In the blood-chilling custom of Halloween and Village of the Damned comes John Carpenter's special vision of the utmost killing machines, VAMPIRES. "Forget everything you've ever heard about vampires," cautions Jack Crow (James Woods), the leader of Team Crow, an unrelenting group of mercenary vampire slayers. When Master Vampire Valek (Thomas Ian Griffith) decimates Jack's whole group, Crow and the sole group survivor, Montoya (Daniel Baldwin), set out in pursuit. Breaking all the rules, Crow and Montoya take one of Valek's victims hostage. The lovely however unlucky prostitute (Sheryl Lee) is their sole psychic connect to Valek, and through her senses they will locate the leader of the undead. As Valek nears the climax of his 600-year look for the Berziers Cross, Jack and the brand-new Team Crow do everything humanly possible to prevent him from having the only thing that can grant him and all vampires the omnipotent power to walk in the daylight.Talk about an opening.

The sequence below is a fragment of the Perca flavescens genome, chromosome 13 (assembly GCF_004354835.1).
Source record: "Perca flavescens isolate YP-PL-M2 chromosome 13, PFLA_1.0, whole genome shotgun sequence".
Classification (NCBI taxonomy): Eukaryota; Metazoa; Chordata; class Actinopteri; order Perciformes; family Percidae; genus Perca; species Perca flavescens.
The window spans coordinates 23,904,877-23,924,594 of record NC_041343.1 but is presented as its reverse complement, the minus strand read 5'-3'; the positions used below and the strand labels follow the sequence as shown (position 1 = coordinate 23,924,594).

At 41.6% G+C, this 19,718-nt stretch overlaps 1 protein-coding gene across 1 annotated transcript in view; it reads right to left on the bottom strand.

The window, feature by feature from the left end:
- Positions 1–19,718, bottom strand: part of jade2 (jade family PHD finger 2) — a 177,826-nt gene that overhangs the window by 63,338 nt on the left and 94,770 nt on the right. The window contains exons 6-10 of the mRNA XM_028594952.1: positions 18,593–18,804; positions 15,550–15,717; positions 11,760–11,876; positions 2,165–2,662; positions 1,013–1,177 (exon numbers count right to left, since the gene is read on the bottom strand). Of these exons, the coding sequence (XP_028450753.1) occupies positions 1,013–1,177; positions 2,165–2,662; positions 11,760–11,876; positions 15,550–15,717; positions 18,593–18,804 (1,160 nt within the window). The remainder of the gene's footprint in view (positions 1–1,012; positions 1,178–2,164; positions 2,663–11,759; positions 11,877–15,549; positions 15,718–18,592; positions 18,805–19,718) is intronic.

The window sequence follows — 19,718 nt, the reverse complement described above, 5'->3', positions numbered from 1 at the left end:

The first few minutes of John Carpenter's Vampires-- in which James Woods's vampire killer leads a dawn raid on a New Mexico"goon nest" of bloodsuckers-- not only recommends a scary film that will not pull any punches, it even stimulates some of the more disturbing dream-memories of American Westerns. Muscular and uncompromised, the series recommends a brand-new Carpenter traditional unraveling before one's eyes. Well, dream on. Things don't quite work out that way, however this is still a movie to consider. There are a couple of major( and unexpected)mistakes on the director's part, particularly a mishandling of Sheryl Lee's function as a prostitute poisoned by the bite of a"master vampire"( who basically eliminated Woods's group of goon terminators). Aside from some weaknesses, the action is jolting, the recommended complicity of the Catholic Church in damaging beasts is provocative, and the traces of Howard Hawks's continuing influence on Carpenter's storytelling are in evidence.-- Tom Keogh